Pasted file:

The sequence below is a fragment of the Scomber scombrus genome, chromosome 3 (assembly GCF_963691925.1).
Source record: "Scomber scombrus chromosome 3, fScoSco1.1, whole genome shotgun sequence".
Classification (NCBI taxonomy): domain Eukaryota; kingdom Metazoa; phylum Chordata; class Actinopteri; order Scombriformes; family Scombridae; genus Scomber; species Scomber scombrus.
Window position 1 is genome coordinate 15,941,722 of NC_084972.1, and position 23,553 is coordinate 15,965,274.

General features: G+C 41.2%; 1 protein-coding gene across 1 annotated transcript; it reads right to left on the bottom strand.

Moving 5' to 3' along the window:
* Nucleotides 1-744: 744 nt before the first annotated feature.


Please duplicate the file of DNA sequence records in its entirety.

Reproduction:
The sequence below is a fragment of the Scomber scombrus genome, chromosome 3 (assembly GCF_963691925.1).
Source record: "Scomber scombrus chromosome 3, fScoSco1.1, whole genome shotgun sequence".
Classification (NCBI taxonomy): domain Eukaryota; kingdom Metazoa; phylum Chordata; class Actinopteri; order Scombriformes; family Scombridae; genus Scomber; species Scomber scombrus.
Window position 1 is genome coordinate 15,941,722 of NC_084972.1, and position 23,553 is coordinate 15,965,274.

General features: G+C 41.2%; 1 protein-coding gene across 1 annotated transcript; it reads right to left on the bottom strand.

Moving 5' to 3' along the window:
* Nucleotides 1-744: 744 nt before the first annotated feature.